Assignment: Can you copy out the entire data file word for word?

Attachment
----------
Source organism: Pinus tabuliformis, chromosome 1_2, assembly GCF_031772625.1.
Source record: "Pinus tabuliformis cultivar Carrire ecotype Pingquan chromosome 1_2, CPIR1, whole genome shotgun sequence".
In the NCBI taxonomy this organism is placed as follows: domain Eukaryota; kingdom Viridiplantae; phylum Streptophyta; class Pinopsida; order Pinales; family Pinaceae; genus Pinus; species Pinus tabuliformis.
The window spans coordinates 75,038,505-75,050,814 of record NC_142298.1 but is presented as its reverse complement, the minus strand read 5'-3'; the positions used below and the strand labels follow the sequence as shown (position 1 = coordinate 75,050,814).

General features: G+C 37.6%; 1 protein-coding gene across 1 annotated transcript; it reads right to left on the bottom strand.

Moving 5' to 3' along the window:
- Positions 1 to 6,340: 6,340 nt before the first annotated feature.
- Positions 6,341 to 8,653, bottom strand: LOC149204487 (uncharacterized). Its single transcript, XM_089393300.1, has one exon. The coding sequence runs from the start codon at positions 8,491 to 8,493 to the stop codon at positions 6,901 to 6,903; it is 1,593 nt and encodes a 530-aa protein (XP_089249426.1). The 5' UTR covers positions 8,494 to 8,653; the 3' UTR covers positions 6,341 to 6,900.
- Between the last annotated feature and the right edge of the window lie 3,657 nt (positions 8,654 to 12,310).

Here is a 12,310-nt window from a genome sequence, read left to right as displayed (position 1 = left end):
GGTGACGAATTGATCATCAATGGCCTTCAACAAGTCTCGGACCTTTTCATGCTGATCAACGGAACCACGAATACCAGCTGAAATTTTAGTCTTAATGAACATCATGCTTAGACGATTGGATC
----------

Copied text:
Source organism: Pinus tabuliformis, chromosome 1_2, assembly GCF_031772625.1.
Source record: "Pinus tabuliformis cultivar Carrire ecotype Pingquan chromosome 1_2, CPIR1, whole genome shotgun sequence".
In the NCBI taxonomy this organism is placed as follows: domain Eukaryota; kingdom Viridiplantae; phylum Streptophyta; class Pinopsida; order Pinales; family Pinaceae; genus Pinus; species Pinus tabuliformis.
The window spans coordinates 75,038,505-75,050,814 of record NC_142298.1 but is presented as its reverse complement, the minus strand read 5'-3'; the positions used below and the strand labels follow the sequence as shown (position 1 = coordinate 75,050,814).

General features: G+C 37.6%; 1 protein-coding gene across 1 annotated transcript; it reads right to left on the bottom strand.

Moving 5' to 3' along the window:
- Positions 1 to 6,340: 6,340 nt before the first annotated feature.
- Positions 6,341 to 8,653, bottom strand: LOC149204487 (uncharacterized). Its single transcript, XM_089393300.1, has one exon. The coding sequence runs from the start codon at positions 8,491 to 8,493 to the stop codon at positions 6,901 to 6,903; it is 1,593 nt and encodes a 530-aa protein (XP_089249426.1). The 5' UTR covers positions 8,494 to 8,653; the 3' UTR covers positions 6,341 to 6,900.
- Between the last annotated feature and the right edge of the window lie 3,657 nt (positions 8,654 to 12,310).

Here is a 12,310-nt window from a genome sequence, read left to right as displayed (position 1 = left end):
GGTGACGAATTGATCATCAATGGCCTTCAACAAGTCTCGGACCTTTTCATGCTGATCAACGGAACCACGAATACCAGCTGAAATTTTAGTCTTAATGAACATCATGCTTAGACGATTGGATC